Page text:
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TOPEKA STATE JOURNAL., WEDNESDAY EVENING, JUNE 13, 1900.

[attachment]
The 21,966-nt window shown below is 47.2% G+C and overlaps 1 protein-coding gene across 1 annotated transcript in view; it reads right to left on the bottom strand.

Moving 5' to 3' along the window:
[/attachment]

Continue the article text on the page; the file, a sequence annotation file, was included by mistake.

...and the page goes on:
6 m m w P ftti vsm. Tfm w. ffl ffc J"! JiESM ffPtou DRY GOODS 613-615 HANS. AVE, JUS LjFEENDS. "Gallant Tim" McCarthy Dies Suddenly at Larned. . -n r iUiislin underwear tor summer in...., With solid tucked yoke; also yokis of embroidery or C 1 UOilEi.V" hemstitched tucks Finer ones, with box-plaited yoke and yoke of torchon lace, Empire style, with embroidery ruffle, at SI-2o JblSU Ca. I'l'sWIli ftriU'Aie Plain wide ruffle, 25 O. Others with hemstitched, IhlOrCiili 11 liil HIS" lace or embroidery ruffles, 33c to $1.95 pr. Vi..i;i i;,,li.n!!o C! ;.fc. Trimmed with alternate rows of lace in M)inKHu LlllOrClItl SklllS"" sertion and tucks with lace on edge, 1 . SI. 59 and S1.98 Others trimmed with Val. insertion and torchon insertion, $2.25 S2.50 Skirts with knee ruffle, trimmed with insertion and lace, with dust ruffle, at 82.98 $3.50 S3.98 Flll fAI'Cot 1Vvaici. Both lonr and empire style, trimmed with val. or I till vUlotl VVltlrt . torchon lace and insertion 50? and 75 Pretty nainsook Corset Covers with fine torchon lace and insertion, 98 ea- fVldt V(P TaaI VL'irfs.-A- Rood 32-in., natural linen color, Crash Skir llllMl I VI VDbl ting in neat stripes and piaids 15c yd. Mcc Dress Gingi!ams--A1 One case I'ercales, dark colors, desirable patterns, regular price 83c, for 5'c yard. Closing out all of our Drapery Fringes iQ linen, cotbon and silk worm up id -uu j a.ru, iur Ci" J"1"1 WrTnOri We have the most complete stock of Wrappers made of ill li r '- pretty medium and light weight wash materials these are trimmed with pretty braids, embroidery and r7KrCI0 Rfi fxrt llounces price from I llJ ijU.OV cdwl Buy the "Golden Eagle" Silk Floss CUSHIONS cool and about half the price of down, sizes 18 to 24 inches price 29c to 7c each. SHk Sale thiS Week The biggest Bargains ever given Our Black Taffeta Silks that are absolutely guaranteed. TJSS ONLY STANDARD PATTERNS. 5, 10c, 15c, 20c. Women as Well as Men Are Made Miserable by Kidney Trouble. FT JTTVT! -ff kUk..-,,jftf Kidney trouble preys upon the mind, dis courages and lessens ambition; beauty, vigor and cheerfulness soon disappear when the kid neys are out of order ' or diseased. Kidney trouble has bennmfi so prevalent 'Xx. ' f for a child to be born l' X n"?;-3 afflicted with weak kid ' Wit neys- the child urin- -j-- ates too often, if the urine scalds the flesh or if, when the child reaches an age when it should be able to control the passage, it is yet afflicted with bed-wetting, depend upon it. the cause of the difficulty is kidney trouble, and the first step should be towards the treatment of these important organs. This unpleasant trouble is due to a diseased condition of the kidneys and bladder and not to a habit as most people suppose. Women as well as men are made mis erable with kidney and bladder trouble, and both need the same great remedy. The mild and the immediate effect of Swamp-Root is soon realized. It is sold by druggists, in fifty- w cent and one dollar f'.-V k.K'SnS sizes. You may have a tj. l-'-t -f: sy-fHT'J sample bohle by mail free, also pamphlet tell- Home of Swaarp-Root ing all about it, including many of the thousands of testimonial letters received from sufferers cured. In writing Dr. Kilmer & Co., Binghamton, N. Y., be sure and mention this paper. Was a Familiar Fisrure in Kan sas Politics. AN EX STATE AUDITOR. Served Two Terras and Was a Popular Official. Won His Title "Gallant Tim" in Civil War. Timothy McCarthy, ex-state auditor, one of the most familiar figures in the affairs of Kansas, died suddenly at his home in Larned yesterday afternoon at 4 o'clock, from heart failure, the result of a complication of troubles beginning first In the lungs. Mr. McCarthy has been a sufferer for several 'months but he was slowly gaining during the past week and his death came as a great surprise and shock to the community. In the list of men who have been con- workers in the W. R. C. There has not been an encampment of the Grand Army in Kansas for 25 years until the last one at Holton. which McCarthy did not attend aod his presence assured the visitors of half a dozen good speeches and at least a dozen new stories. He was the best story teller in the organi zation and one of the best stump speak ers in Kansas. There never was a time when McCarthy was not ready to re spond to demands for a speech and he always pleased his hearers. The state- G. A. R. department will have charge of the funeral. Commander W. W. Martin has issued the following special order: "With deep regret the department commander has learned of the sudden death of Timothy McCarthy at his home at Larned at 4 p. m. June 12, 1900. "It is hereby ordered that all depart ment and past department officers wherewer possible attend the funeral of out late comrade to be held at Larned at such time as will hereinafter be an nounced." The funeral wi'.l be held at Larned at 2 o'clock Thursday afternoon. The de partment officers of the G. A. R. and some of the state officers will leave to night at 12 o'clock on the Santa Fe to be present. WANT STREET CARS. Topeka Avenue Residents Ask That Line Be Operated or Taken Up. The residents of Topeka avenue, be tween Fourteenth and Fifteenth streets have piesentedwa petition to the city council requesting that the street car line sout h of Fourteenth street either be operated or taken up. This line was built about 12 years ago and has been operated only when there was some attraction at the fair grounds because the street railway company did not consider that the line paid at any other time. The petition is signed by all the residents of the city living on To peka avenue below Fourteenth street and by several property owners who live on r.he same block outside the city limits. That section of the avenue from Four teenth to the city limits will be paved this summer as it is included in the new paving contracts let by the city and the residents of the adjacent property will use every effort to have the track torn up or operated. President C. C. Baker of the city rail way says it is the purpose of the com pany to operate this line as soon as it can be put into shape. yHEAHIASOM, Two Pardon Cases Now Before the Governor. One a Negro Highway Itobher, the Other a Banker. RECOMMENDATIONS. Both Seem to Be Well Fortified in That Respect. Negro However Has a Bad Prison Record. "GATXANT TTM" M'CARTHT, State Auditor !SSS-lSy2. S ARETHA VISITORS. Seven Hundred Sunday School Mem bers Spend Day in Topeka. The Methodist Kpiscopal Sunday school nf abftha is holding a picnic in Tnpt-ka today. An outing of this kind in an annual affair with the Sun day school of Sabctha. this being the third occasion of this kind which they ha e enjoyed during the past three years. The first picnic was brought to Topeka three? years tipco. Last year it was decided to hold the outing at home, and it was accordingly held In a grove near Sabetha. A special train of six coaches was furnished by the Rock Island railroad to transport the crowd from Sabetha to Topeka. The train was gaily deco rated with flags and streamers, and as it steamed into teh station 'the air was filled with the shouts of nearly 700 Jjeople. Rev. J. S. Ford, pastor of the Sa betha Methodist church, has been an energetic and untiring worker in mak ir.B the picnic a success. Associated with him as a committee on arrange ments were the following gentlemen, business men of Sabetha and members of the Methodist church: C. W. Doug lass, Roy Hesseltine, John Lanning, W. F. Ingham, and V. II. Farrager. Xo prearranged programme was car ried out during the day. On reaching Topeka the pleasure reKers divided into small parties and enjoyed them selves as they were inclined. Those bringing lunches went to Garfield park, where it was eaten in the shade. Other parties visited the state institutions. Many climbed the many flights of Ftnirs to the dome of the state house. The asylum, the reform school, the public library and all other public buildings were visited. The clerks at the dry goods stores and bargain counters were kept busy all day at tending to the wants of tile ones who took advantage of the opportunity of making their purchases in the city. The excursion train left Sabetha early this morning and arrived in this city at 10:1 j. Returning the train will leave the Rock Island depot this evening at 7:lf.. At 1:30 they assembled in the hall at the state house and were addressed by Governor Stanlev. NOMINALLY BEHIND BARS. "Well Known Populist Politician Ee fuses to Give Bond. R. H." Semple, better known as Col. "Bob" Semple, was nominally behind the bars at the city prison Tuesday af ternoon In reality he was not. The case of the city against the Amity club was called at 4 o'clock. Semple was arrested, as president of the club, or. the charge of selling liquor in violation of the law. The case came up for trial yesterday and was continued until June 20 by the city attorney. Sem ple was informed by the court that he would have to again furnish bond or be committed to jail. Semple refused to lurnish any more bond. Police Judge Magaw ordered him committed to jail. Semple's attorneys at once brought ha beas corpus proceedings in the court of appeals for his release. The court was in session last night for the hearing of the petitions and ordered briefs submitted and the hearing of the case was set for July 10. Semple's bond was placed at $:i00. He furnished it. The defense will be mads on the ground that the city or dinance under which Semple was ar rested is void. The point to be made is that there is a state law which makes all fines collected payable to the school fund and that in Topeka fines collected under "he liquor ordinance are turned into the city treasury. It is claimed that the City has no power to impose im prisonment. HEADACHE! DR. RAD WAY & CO.. New York: It gives me great pleasure to voluntarlly Ftate that your I'ills are much superior to ethers 1 have tried. R.'ing greatly troubled vi!h headache and costiveness I rind that they give me Instant relief, which other tills ruuld not do. PETKR KIEFER H30 North 2d st.. Philadelphia, Pa. Eb ad way's PROF. PARSONS LEAVES. Changes at Washburn Condition of College Improved. The board of trustees of Washburn college presented the finance report showing the expenses of the year to have been met and finances to be in a satisfactory condition. Some additions to the endowment have been made dur ing the year. Prof. Parsons of the department of oratory did not renew his engagement with the college but will enter North western university law school. The rest of the present faculty will remain. Three new teachers will be added, one in the Greek department, one in Ger man and one in vocal music. Reports of the different departments showed a healthy condition of the col lege and an advancement over last year. There has been an increase of 29 3-10 per cent of actual class work done in college and an increase of 15 per cent in attendance. The entire en rollment being 277. Dr. Blakesley who has been trustee of the college and secretary of the board for 26 years, resigned. Rev. Charles M. Sheldon was elected trustee in place of Dr. Blakesley, and L. H. Greenwood was elected secretary of the board. The degree of D. D. was conferred on Charles M. Sheldon and the degree of A. M. to L. H. Halbert. The board also granted degrees to the present seniors, 16 taking the degree of A. B., 7 the degree of B. S. and 4 the degree of B. L. Awnihgs. The best in the world; (made of wood, awning and blind com bined) to be seen at and sold by J. Thomas Lumber Co.. 614 Van Buren street. rurely vegetable, mild and reliable. Onu.e Perfect Diftestinn. complete absorp tion and healthful regularity. For the cure ;f ail disorders of the Stomach, Bowels. Kll.".eys. Hladder. Nervous Diseases. Pil3, SSiCK HEAIlAl'HB and all disorders of the Liver. Prlre, 25 els. per box. Sold by all drug fls's, nr sent by mail on receipt of prlre. &. CO.. 65 Elm St.. New York. Small in size and great In results are De V.'itts's Little Early Risers, the fam ous Utile pills that cleanse the liver and bowels. They do not gripe. All drug store.3. Lawn social tonight, corner Huntoon and Western avenue. Drive out in your carriage, enjoy the music and be refreshed. Y. P. S. C. E First Con gregational church. Love is a lottery, and if the women get half a chance they see that the dice are loaded. spicuous in Kansas, none has a higher place than that or Mr. McCarthy. He was not a man of surpassing brilliancy in intellect, but he was a shrewd, witty Irishman, with an alert mind and a dis position which was always kind and generous, and he was an honest, upright man. But few men in Kansas have attained the great personal popularity reached by McCarthy. One of his strong char acteristics was story telling and his good humor and native wit made him a congenial companion under all circum stances. McCarthy served through the war of the rebellion and had a collec tion of letters from his commanders of which he was very proud. These letters commend his dashing bravery in battle and contain notes of thanks for the per formance of hazardous duty. When Tim McCarthy came to Kansas the state was young but he was a sea soned soldier, having seen 13 years of active service. He was mustered out at Fort Wallace in 1867 and landed at Larned in 1870. Mr. McCarthy was 65 years of age. He was born in Killarney county, Ireland, in 1835, but left that country for America when 16. He knocked around New York for three years then enlisted in 1854 in the army. He served in the department of the Gulf, at Fort Duncan and was mustered out in 1859 at Fort Lancaster, Texas. In 1861 the civil war began and McCarthy was among the first to enlist. He was sent with the noted First Two Hundred to reinforce Fort Sumter and after the surrender of that post returned to New York. From Governor's Island he was assigned to Major Anderson's command and participated with that division in the illfated battle of Bull Run. York town. Gaines'- Mills, Antietam, Chan- collorsville, Fredericksburg. Gettysburg and Rappahannock saw him in service but the three years of his enlistment ex pired in 1S6-1. H? was mustered out as sergeant major. He reenlisted the same day and went to the front this time with Grant at Petersburg. McCarthy was one of the men who carried mes sages between Grant and Lee at the surrender at Appomattox. Mr. Mr Carthy then saw service in the west un til he was mustered out at Fort Wal lace, Kan., in 1867. The aggressive spirit in McCarthy's disposition soon placed him in the front rank cf citizens in Pawnee county after his removal there in 1870. Soon after wards he was chosen county clerk, then county commissioner, then postmaster and in a few years this association de veloped him asa thorough-going politic ian. -His work in the Republican party soon became known outside of the coun ty in which he lived and in those days wTilch followed he wielded a powerful influence in the "short grass country." In fact, to the work done by McCarthy in the early days may be attributed the wonderful politica-1 organization which now exists in the Seventh congressional district. Men worked together in har mony and when one of their number wanted anything the whole crowd was up and after it for him. The same spirit pervades that district today. It is gen erally conceded by the politicians that the Seventh is the best organized dis trict in the state just as it was in Mc Carthy's time. When "Gallant Tim," as his friends were wont to call him decided that he would well adorn the chair of state auditor, the whole western part of the state was for him. And, he won handily. He was first elected with Gov ernor Humphrey in 1S88 and reelected In 1820. The next public position which he occupied was department commander of tne Kansas o. a. r. In addition to these public positions Mr. McCarthy was the greater part of me nine mayor or .Earned and was holding that office at the time of his aeatn. Mr. McCarthy retired from public life in 1S95 and established the First State bank of Larned, since which time the public has seen little of him. He has been at home attending to business and as r.e once said to a State Journal re porter: "Enjoying the society of my good wife or vi nom 1 nave seen little while chas ing public office and campaign insr." Mrs. McCarthy was Miss Julia Seely oi xvnoxviue, rau They had one child. a uaugnier Nora, who Is now Mrs. Gil bert Sells of Winfield. Before being married Miss McCarthy was a frequent visitor in Topeka the guest of Miss rana crane .daugnter of Mr. and Mrs ueorge . Crane. Mr. McCarthy was always prominent in tne work of the Grand Armv whil Mrs. McCarthy is one of the foremost CONTRACTS FOR SUPPLIES, Board of Charities Makes Awards for State Institutions. The successful bidders for contracts to furnish supplies to the state institu tions ror the ensuing six months, under awards made by the state board of charities are as follows: Groceries Fort Scott Wholesale Gro cery company, lye. K. H. Hemenway & Company, can ned goods. W. S. Kale, Topeka, salmon. H. D. Lee Grocer company, Salina, cheese, cinnamon, ginger, pepper, rice. Armstrong & Kassebaum, Topeka, blacking, condensed milk. Syms Grocer company, Atchison, bath brick, beans, brushes, breakfast foods, coffee, cocoanut, currants, grits, gela tine, macaroni, hominy, pears, pickles, pumpkins, raisins, salt, salmon, soap, sugar, tapioca, tomatoes. Weber & Company, Topeka, apricots, grapes, peaches, soda. Otto Kuehne & Company, Topeka, ex tracts, grits. National Soap company, . sal soda, soap. W. F. Dolan & Company, Atchison, brushes, plums, peaches, soap. Theo. Poehler Mercantile company, Lawrence, beans, codfish, starch. Jett & Wood, chow-chow, crackers. Joseph Stallz, apples apricots, mops, sugar. B. Rockwell, Junction City, apricots, cheese, chocolate, chow-chow, crackers, cinnamon, cherries, hominy, mustard, macaroni, plums, syrup, plug tobacco. Western Tobacco company, smoking tobacco. Brady Brothers, soap. Dry goods B. Rockwell, Junction City, brown cotton. Mills Dry Goods company, Topeka, bedspreads, canvas, cottonade. ducking, ginghams, napkins, pins, percales, tick ing, thread, thimbles. A. D. Weaver, Lawrence, blankets, brown cotton, collars, combs, linen, needles, pins, silesia. Topeka Woolen mill, cashmere. New York Mercantile company, To peka, brown cotton, buttons, crash, cheviot, combs, ginghams, hose, hand kerchiefs, needles, prints, shoe laces, silesia, towels. W. J. Calhoun, brown cotton, buttons, cheviot, denims, hose. Johnston & Larimer, bleached cotton. ducking, canvas, pins, prints, towels. Hub Clothing company, Topeka, blankets, cashmere, hose, suspenders, shoes, slippers. Meats Wolff Packing company. To peka. Armour Packing company. Ryan Packing company. Leaven worth. Coffee Weber & Company, Topeka. B. Rockwell, Junction City. H. D. Lee Grocer company, Salina. Tea W. F. Dolan & Company, Atchi son. Stationery Moore Book & Stationery company, Topeka. A. G. Weaver, Lawrence. Laundry Osawatomie B. & R. Elec trical company, Kansas City. Flour Kelly Bros., Edgerton. Clay Center Milling company. Arkansas City Milling company. C0UXT SCHLEY OUT. Says He Would Not Serve if Elected Vice President Philadelphia, June 13. The Times says editorially: "The name of Rear Admiral Schley has been repeatedly suggested as on the list from which the Democrats will be likely to choose their candidate for president or vice president, but all who know the views of Rear Admiral Schley uniformly declare that such use of his name is not only unwarranted, but against his own distinctly expressed wishes and purposes. He was specially careful before going to sea in command of the South Atlantic squadren to de clare to his friends that under no cir cumstances would he consent to become a political candidate- The expression of the rear admiral refusing to accept public office has just been repeated by him in a private letter to the editor of the Times dated Rio Janeiro, May 15, from which the following extract is taken: " 'Your editorials touching the talk of placing me in nomination with Mr. Bryan reflects precisely what my views are. I know nothing of politics nor cf political life, and under no circum stances would I allow the use of my name before anv convention for any office whatever. I have passed the age when presidential or any other kind of bees worry me. I know nothing of the duties of any political office, and am fully content to live the years yet left me in quiet retirement from the turmoil of any office. I am resolved irrevocably not to accept any nomination if it were tendered and if in my absence I should be elected I would not serve 'This letter from Rear Admiral Schley was written without any view of pub lication and in all- the frankness of trusting friendship but it is only an act of injustice to him that his views thus clearly and pointedly expressed should be known to the whole country." v TALK OVER PLATFORM. Harrison Wheat, a .Topeka colored man, robbed William Norton of S7.50 and got ten years in the penitentiary. Harry Mason of Marion preferred cred itors, kited checks and wrecked a bank. He was sent up for two years. The friends of .Mason contend that he has been sufficiently punished. The same position is taken by Wheat's friends. Application has been made to Gover nor Stanley for a pardon for Wheat. In January, 1897, he was sentenced to ten years in the penitentiary for robbery. In a letter to the governor Judge Hazen eays: "At the time of the trial and sentence, while I had doubt, of the defendant's guilt, yet I felt that the circumstances surrounding the commission of the of fense were such that the least punish ment that could be Imposed, ten years, was too severe, and I then announced that I would, after the defendant had served three years in the penitentiary, recommend his pardon. "In my judgment his is a proper case for executive clemency and I would recommend that he be pardoned. "I would have been better satisfied with the verdict if the jury had only found him guilty of larceny from the person, although I think the jury justi fied in the verdict returned." The following signatures, "concurring" in Judge Hazen's recommendations, ap pear on this letter: A. P. Jetmore, Galen Nichols. Mayor C. J. Drew, A. K. Rodgers, Postmaster John Guthrie, A. M. Callaham, clerk of the court: Probate Judge Dolman, Judge Arthur McCabe, E. L. Good, F. M. Stonestreet, J. D. Sneed, P. W. Barker. E. C. Stoner, W. E. Stewart. On another petition for the pardon appear the following names: John M. Wright, Frank L. Stevens, register or deeds; Otis E. Hungate, A. M. Calla ham, W. H. Williams. L. S. Dolman, T. P. Rodgers, chairman board of coun ty commissioners. An amusing incident in this case is a "shot" at Henry Allen by Warden J. B. Tomlinson, of whom the governor sought information concerning Wheat's prison record. It was found that Wheat had been disciplined severely. Under date of April 11, 1900, Mr. Tomlinson states the following violations: "First Yelling and singing in his cell. "Second Throwing dice across the cell and refusing to fold his arms. "Third Talking and laughing in dining room. "Fourth Talking out loud in the dining room. "Fifth Talking, lying and attempting to bluff an officer. May 19, Mr. Tomlinson wrote the gov ernor saying: "That last report against Wheat was made by Henry Allen's man, Pat Lavey, and was not entitled to the weight given it by the board of direc tors. June 9 Mr. Tomlinson writes again, concluding by saying: "Lavey was in the habit of magnifying cases which he reported and I think he did so in this case. I think most of the offense was in Lavey's mind and not in the act Mr. Tomlinson states that Wheat "is a quiet prisoner and a good worker. I have a good impression of him." TODAY'S MARKET REPORT. 4.921: pigs. Ji.804.90. SHEEP ReceiDts. 3.000. Market stronz. Lambs, $4.25-U5.25; muttons, $2.2Sa.50. Kansas City Produca Marksst. Kansas Citv. Mo.. June 13. WHEAT July. 65c: September, 66r'8gic. Cash: No. z nam. tc; No. 3, wxgMc; no, 2 rea, tssg; 6c: no. 3. tuijrssc. CORN July, 36,'Siiic: September, 3&ic Cash: No. 2 mixed, 3SVic.; No. 2 white, SSHc: No. 3. 3Sc. OATS No. 2 white, 2Siic RYE No. 2. 5ari53c HAY Choice timothy 10.00310.50; choice prairie. $B.5iXi7.00. BUTTER Creamery, l&SlTc; dairy, fancy, 14c. EGGS Fresh, 8'4c Cotton Market. Liverpool. June 13. COTTON Spot cot ton in moderate demand: prices higher; American middlings, 4 31-32d. Galveston. Texas, June 13. COTTON Quiet, 8 9-16C. New York. June 13. COTTON Spot cot ton closed quiet; middling uplands, 9 l-16c; middling gulf, 9 o-ibc. Market Gossip. Liverpool: Wheat, & lower; corn, d lower. Omaha: Hogs. 9,500; cattle, 3,500. Ho?s. 5c lower. Northwest receipts of wheat last year: Duluth, 169 cars: Minneapolis, 265 cars. Some rain in northwest last night. Chicago. Estimated hogs for tomorrow, 34.000 head. . Northwest receipts of wheat far toflay: Duluth, 215 cars: Minneapolis, 2S9 cars. Chicago receipts: Wheat, 51 cars; corn, 349 cars; oats, 133 cars. Kansas City receipts: Wheat. 58 cars, last year 32: corn. 20 cars, last year 12; oats, 8 cars, last year 3. - Eocal receipts were J1 cars, one of con tract grade. Minneapolis and Duluth re ported 4S4 cars against 331 las,t week and 434 a year ago. Chicaao: Puts on July wheat, good to morrow. 72c: calls, 75c; puts on July corn, 3SVc; calls, 39Hc Small Topeka Markets Today. Topeka, June 13. CATTLE. COWS $2.50'5T3.75. DRY LOT STEERS $4.00174.50. DRY LOT HEIFERS J4.0034.60. HOGS. LIGHT $4.45-54.65. MEDIUM AND HEAVY S4.&534.75. ORAIN. NO. 2 WHEAT 60Hc NO. 2 CORN 34c. NO. 2 OATS 221-2S23C HAY $5.00. PRODUCE. EGGS 9 cents. CHICKENS 6SCV4 cent BUTTER 13c. Grain Lettet. WHEAT Liverpool cables were d o 4 o o o o o o o o Go 8 Ay 1 If Of- ! o To QcTBcfort TF)C Peoplr m tht MosrDirccr Vaj? Use the Columns of the Stat Journal. IF o o o o o o o Prominent Democrats Call on Bryan in Chicago. Chicago, June 13. Colonel W. J. Bryan, with Mrs. Bryan and their children, ar rived in Chicago today. The party leaves tonight for Minocqua, Wis., where they will be ,the guests of Colonel M. C. Wet more, of St. Louis, at his summer home. Among Colonel Bryan's visitors today were Mayor Harrison, Senator Jones, of Arkansas, National Committeeman John son of Kansas. Charles A. Walsh of Iowa. It was said that the chief topic of the conversation was the make-up of the plat form for the coming campaign. At Min ocqua Colonel Bryan may meet Charles A. Towne. who is Colonel Bryan's run ning mate on the Populist ticket. Chicago, 111., June 13. WHEAT Wheat started weak today on the rains in Min nesota and South Dakota. Trade was large and considerable nervousness was shown. July opened ?4c to lc lower at 72r-4 to 721--;c. In North Dakota and Manitoba, however, the drought still continued and damage reports were numerous. There was also a rumor current that Japan had declared war against China. There had been some heavy selling early, but these considerations turned the tide and July rallied to 78e. Later July, touched 74c, but reacted on profit-taking and closed firm, a shade over yesterday. . CORN Corn early was weak with wheat. There was considerable pressure to sell and the demand was slack. July opened lc down at 38c to 38 and sold down to 3Sc. At the decline trade was large.' Influential bulls came to the sup port of the market and the wheat rally served as a support. July rallied from the bottom, to 3STc. Receipts were 349 cars. The corn market closed steady, July a shade under yesterday at 3S"'Rc. OATS Oats were easy and dull early, but turned firm and were fairly active later, helped by the corn firmness. July opened 4C lower at 217-aC a.nd rallied to 222C. Keceipts here were 133 cars. PROVISIONS Provisions opened easy with wheat and were barely steady for some time. July pork opened 7L'al2,-2C lower at $11 .35-Ti 11.40. and sold to $11 42V; Julv lard opened 21,fa5 cents down at $i5.02iiH6.K5, easing to $6.57M,i6.G0, and July rib began tne session a shade depressed at $d.67'-. . flaa uasn: N. vv.. n.o: s. w.. n.su: September. S1.33-&1.34; October,' $1.2S(gl-29. Kit. ti3'ul-.C. i BARLEY 37'S430fc TIMOTHY Cash?2.55; September, $2.65. Chicaero Livestock Market. Chicago, June 13. CATTLE Receipts. 15.000. Steers steady to strong; butchers' stocK active, stronger. uood to prime steers. $5.25ifi5.90: poor to medium. $4.6;)H: 5.15; stockers and feeders, $3.50'i5.00: cows. $3.U0-ti4-'O: heifers. $3.2e?i5.25; canners, $2.40' raS.00; bulls. J3.00r&4.30: calves. $5.00fi7.()0 Texas rea sieers, $4. eyaoj.:: Texas grass steers, $3.&vj-l.a0; Texas bulls, $3.2a'53.i5. HOGS Receipts today, 3ti,0U0: tomorrow 28.W0: left over. 5.S29. Ten cents lower: top. a.l: mixed and butchers . $4.9'rff 5.021,: good to choice, heavy. $5.05fi5.12H: rough heavy, $4.8efa5.00: light, $4.9uli5.121:; ouik oi sales, so.mra&.io. SHEEP Receipts. JO.OOO: good to choice strong, others nearly slow. Good to choice wethers. $4. (oaa.Za; talr to choice mixed. S3.iofg4.yu: western stieep, S4..-tfio.2o: year lings. $5.4dW3. ,o; native lambs, shorn.' $5.00 tab.su: western, lambs, shorn, $iJ.uO'ati.g0: Colorado lambs, $6.757.35; psring lambs, S6.0O-&7.30. Official receipts and shipments for yes- teruay : RECEIPTS Catti?, 4,771; hogs, 25,057; sneep. ii. iw. SHIPMENTS CI tie, 1,565; hogs, 2,S33; sneep, m. lower at the start this morning and closed at a net decline of l&d for the day. The bull fever is on, however, and will carry prices higher, regardless of foreign condi tions. Clearances were over naiL u. min ion bushels and receipts in northwest only moderate, while acceptances were oer half a million bushels. It rained pretty generally in the northwest yesterday and ndications are tne protracted arousm. iu that territory Is broken at last. Conditions do not warrant an auva.uce. as they appear to an ouisiaer, oui me talent ana people who always maice money in the markets are "long" good Hit lines rvf .Tulv wheat and are buying on soft spots and advising their personal friends that wheat is going to sen mucn higher. , CORN Lower cables and liberal receipts caused a lower opening this morning but the strength in wheat spreaa to corn ana a rally of over a cent occurred. The mar ket closed strong and at the top, virtual ly for the dav. We are friendly to corn and believe prices will seek a higher level. OATS Oats were strong. There were some good-sized lines sold out by timid holders on account of general rains and better government report than antici pated, but offerings were easily absorbed and the market closed firm. PROVISIONS Liberal receipts of hogs and lower prices at the yards caused lower market for the options. There were some big lines of July Pork thrown over board. This ought to leave the market In a better condition. J. C. GOINGS. Topeka Hide Market. Topeka, June 13. GREEN SALT CURED-fic. NO. 1 TALLOW 3ic. GREEN SALT HALF CURED 64c New York Money Market. New York, June 13. MONEY Money on call nominallv 2 per cent: prime mercan tile paper, 3' .J4i4 per cent. Sterling ex change steady with actual business in bankers' bills at $4.S7VaM. for demand and at $4.S474,(a4.85 for sixty days: posted rates, $4.84' i and 4.8$; commercial bills, $4.S4 -.. v.- S1LV EK Silver ceriuicai.es, v."jujl, silver. C0M,c: Mexican dollars. 4714c. BONDS Government bonds firm: X. S. refunding 2s, when Issued, registered, 103; coupon. 103: 2s, registered. 100; 3s. regis tered, 109: coupon, 109; new 4s, registered. 134"8; coupon, iSl-li,; old 4s, registered, 114'i; coupon, 115; 5s, registered, 113; coupon, 113. o You have mst or Fottnd any o thing make it known tliTough 2 The State Journal. o o o o o IF You Want to Buy or Sett any. thing, Rent a Room or Take Boarders, try a Small Adver tisement in The StaU Journal. IF o o o o 4 o o o 4 o o o o o o o o You Want a Situation and Need o Assistance, a Small Advertise- tnent wiU be Inserted for three Z 4 O o days Without Charge, o o IF o o Butter Market New Tork. June 13 BUTTER Steady; factory, liJilSic.. Sugar Market New York, June 13. SUGAR Raw, firm. COFFEE Steady. Range of Prices. Furnished by J. C. Goings, Commission Merchant, 112 East f irtn street, loyeiu, Kansas, receiver and shipper of gram. Chicago. June 13. Onen High Low Close Yes. Article. WHEAT o Yon Want to Eire a Man, a 2 Boy or a Woman, an Advertise- 3 tnent in This Paper will bring you so many applications that o you can have your pick of the best. o o o o o o o You have property to Rent or IF For Sale, the easiest, simplest 2" and cheapest way to bring it before the public is to put a little Advertisement in The State Journal. It will be read evcrywliere in tlte State of Kansas. Great Bargains this week at Coughlin Hardware Co. Kansas City Livestock Market. Kansas City. June 13. CATTLE Re ceipts, b.ouo; market strong to 10c higher. Native steers, $4.25ii5.60: Texas steers. $3.25 &o.i: xexas cows. S2.uoft4.SU; native cows and heifers. $2.755.15: stockers and feed ers, SB.2l-Vi5.ai; bulls. S2.80&3.SU. HOGS Receipts. 21.000: market weak to 5 cents lower. Bulk of sales, $4.8.-,i4.!),i heavy. S4.s5.0o: packers. S4.i'a4-9ii mixed and light, $4.S0tf4.92;i; yorkers, J4.&0 2l"6 21 June July .. Aug. .. COilN June .. July .. Aug. .. OATS June .. July .. Aug. .. FORK June July ...1137 Sept ..ll 40 LA l. June Julv Sept RIBS June Julv Sept 714 72 72- 74 74 3S14-H 39H S-39 39 71 7214 73Vi 3$ 3S 22W 21 21U- 21 11 42 11 52 6 62-65 6 65 6 65-67 6 67 . 11 20 11 35 6 52 6 55 72 7214 73H- 73'i, 744 74 3ST4 3S74 3SV39 3S"a-39 39- 3:. - 22 21 74 22i- 22i 2 21 11 25 11 25 11 35 6 55 6 55 11 47 11 47 11 57 6 67 6 67 o o o o o IF o o o o a o o o o You have anything to Trade, whether it is a Bicycle, a Stove or a Piano, tell the people about it in This Paper, and you will o o get m Customer. 6 57-60 6 72 6 E5 6 67 6 55 6 K7-70 6 55-57 6 67-70 4H 65 65 66 65 60 6 65-67 6 67 6 55 6 65-67 6 67 6 55 KANSAS CITY. WHEAT July ... 64t4 65 Sept ... 65 67 cokn July ...35H 3614- 35V2 36- 364 Sept . . . 35- 36 35- 364 S6& Ranges of Prices on Stocks. Furnished by J. C. Goings, Commission Merchant. 112 East Fifth street. Topeka. Kan., receiver and shipper of grain. New York. June 13. I Stocks ; 1 Op'niHighl Low ICl'se 'Yes. I I I I -1 Sugar People's Gas Am. Tobacco A. S. & Y. .. B. R. T Federal Steel C B. & Q. . C, R. 1. & P.- C. M. & St. P.. Atchison com.. Atchison pfd .. Manhattan Western Union Mo. Pacific V. Pac. pfd ,. U. Pac. com .. Atchison adj .. N. Y. Central.. So. Pac. pfd .. e. c. c c. & o Reading pfd .. B. & O T. C. & I N. Pac. pfd .. N. Par. com .. L. & N C. & G. W I 116 I 117 94l 10O! 91! 92 ''-s 1 34. 34- 69 1 70 31! 33 127,2i 12S 10S j 114 2 ! 71 90 S 52V, 73 53 i 129 j 33l 2t;; 67 734 67 7S 11 ll 115 2o 72 91 801.4 53 '-fe 73 54 S4 131 sr 5S 27 59! 7! 69 1 74 57! -7&i lial 116 ' i 116'n5 991 99 j 99 92 j 91 34; 34 ' 69! 69 33 31 U 127'l2; ioiA'iie 11 4, 11 4 26 i 25 72: 71 9i i 89 SO 63 I 52 73! 73 54 1 52 S4 I M 131 '12 23! 33 5i 5, 27 I 26 59 I 5S 78 77 -68; 67 91! 34 9! 127: 114: 26 i 71 911 521-. 73 53 84 129 33 58' , 26 5-5 IF o o o o You have a Stock of Goods to sell, m little 25-cent Advertise. tnent may bring you trade worth o ten times the cost. IF o o o o o You have Removed Your Place of Business, if you have new 0 goods or have made any change o in your business, tell it. Tell it at the rate of SO cents per week o if you don't want to invest mora o o o IF o 2 511s ! 11 I 74 57 7S 11 1 73 57H 77 11 Money be carefully invested in Advertising it will pay big re turns. A "Small Advertise, ment" in The State Journal costs 5 cents a line a day.